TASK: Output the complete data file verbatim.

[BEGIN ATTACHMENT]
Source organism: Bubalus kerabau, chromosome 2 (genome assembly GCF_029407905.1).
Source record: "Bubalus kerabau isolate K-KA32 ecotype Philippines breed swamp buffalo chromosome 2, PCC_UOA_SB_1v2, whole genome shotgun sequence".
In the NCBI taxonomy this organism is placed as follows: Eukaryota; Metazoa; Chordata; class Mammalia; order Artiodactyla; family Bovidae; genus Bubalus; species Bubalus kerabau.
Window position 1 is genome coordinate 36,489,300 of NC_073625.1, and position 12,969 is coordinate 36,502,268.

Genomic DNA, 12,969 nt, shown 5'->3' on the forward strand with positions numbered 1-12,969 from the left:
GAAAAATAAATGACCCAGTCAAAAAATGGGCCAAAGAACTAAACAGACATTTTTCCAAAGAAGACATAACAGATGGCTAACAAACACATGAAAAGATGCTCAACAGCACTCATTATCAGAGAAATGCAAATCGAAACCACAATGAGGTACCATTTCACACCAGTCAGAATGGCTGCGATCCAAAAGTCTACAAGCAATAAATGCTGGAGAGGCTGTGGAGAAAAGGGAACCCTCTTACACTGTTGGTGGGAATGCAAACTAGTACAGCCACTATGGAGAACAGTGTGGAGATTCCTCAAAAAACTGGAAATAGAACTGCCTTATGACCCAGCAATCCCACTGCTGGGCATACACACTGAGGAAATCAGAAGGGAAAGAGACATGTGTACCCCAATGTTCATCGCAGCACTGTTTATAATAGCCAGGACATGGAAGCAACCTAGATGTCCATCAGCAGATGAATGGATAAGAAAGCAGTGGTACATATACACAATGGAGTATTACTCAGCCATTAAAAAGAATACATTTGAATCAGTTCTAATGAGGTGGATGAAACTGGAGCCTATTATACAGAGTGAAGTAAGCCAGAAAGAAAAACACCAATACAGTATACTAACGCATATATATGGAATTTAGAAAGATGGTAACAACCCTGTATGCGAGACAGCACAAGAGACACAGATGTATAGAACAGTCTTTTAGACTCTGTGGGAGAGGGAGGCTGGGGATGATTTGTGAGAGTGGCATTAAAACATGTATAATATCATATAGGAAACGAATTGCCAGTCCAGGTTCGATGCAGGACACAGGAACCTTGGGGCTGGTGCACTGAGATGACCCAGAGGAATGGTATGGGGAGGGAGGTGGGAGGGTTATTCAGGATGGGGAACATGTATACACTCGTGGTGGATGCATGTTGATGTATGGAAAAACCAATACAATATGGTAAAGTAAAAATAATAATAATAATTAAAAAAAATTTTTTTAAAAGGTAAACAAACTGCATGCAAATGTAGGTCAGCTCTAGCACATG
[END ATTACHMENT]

Source organism: Bubalus kerabau, chromosome 2 (genome assembly GCF_029407905.1).
Source record: "Bubalus kerabau isolate K-KA32 ecotype Philippines breed swamp buffalo chromosome 2, PCC_UOA_SB_1v2, whole genome shotgun sequence".
In the NCBI taxonomy this organism is placed as follows: Eukaryota; Metazoa; Chordata; class Mammalia; order Artiodactyla; family Bovidae; genus Bubalus; species Bubalus kerabau.
Window position 1 is genome coordinate 36,489,300 of NC_073625.1, and position 12,969 is coordinate 36,502,268.

Genomic DNA, 12,969 nt, shown 5'->3' on the forward strand with positions numbered 1-12,969 from the left:
GAAAAATAAATGACCCAGTCAAAAAATGGGCCAAAGAACTAAACAGACATTTTTCCAAAGAAGACATAACAGATGGCTAACAAACACATGAAAAGATGCTCAACAGCACTCATTATCAGAGAAATGCAAATCGAAACCACAATGAGGTACCATTTCACACCAGTCAGAATGGCTGCGATCCAAAAGTCTACAAGCAATAAATGCTGGAGAGGCTGTGGAGAAAAGGGAACCCTCTTACACTGTTGGTGGGAATGCAAACTAGTACAGCCACTATGGAGAACAGTGTGGAGATTCCTCAAAAAACTGGAAATAGAACTGCCTTATGACCCAGCAATCCCACTGCTGGGCATACACACTGAGGAAATCAGAAGGGAAAGAGACATGTGTACCCCAATGTTCATCGCAGCACTGTTTATAATAGCCAGGACATGGAAGCAACCTAGATGTCCATCAGCAGATGAATGGATAAGAAAGCAGTGGTACATATACACAATGGAGTATTACTCAGCCATTAAAAAGAATACATTTGAATCAGTTCTAATGAGGTGGATGAAACTGGAGCCTATTATACAGAGTGAAGTAAGCCAGAAAGAAAAACACCAATACAGTATACTAACGCATATATATGGAATTTAGAAAGATGGTAACAACCCTGTATGCGAGACAGCACAAGAGACACAGATGTATAGAACAGTCTTTTAGACTCTGTGGGAGAGGGAGGCTGGGGATGATTTGTGAGAGTGGCATTAAAACATGTATAATATCATATAGGAAACGAATTGCCAGTCCAGGTTCGATGCAGGACACAGGAACCTTGGGGCTGGTGCACTGAGATGACCCAGAGGAATGGTATGGGGAGGGAGGTGGGAGGGTTATTCAGGATGGGGAACATGTATACACTCGTGGTGGATGCATGTTGATGTATGGAAAAACCAATACAATATGGTAAAGTAAAAATAATAATAATAATTAAAAAAAATTTTTTTAAAAGGTAAACAAACTGCATGCAAATGTAGGTCAGCTCTAGCACATG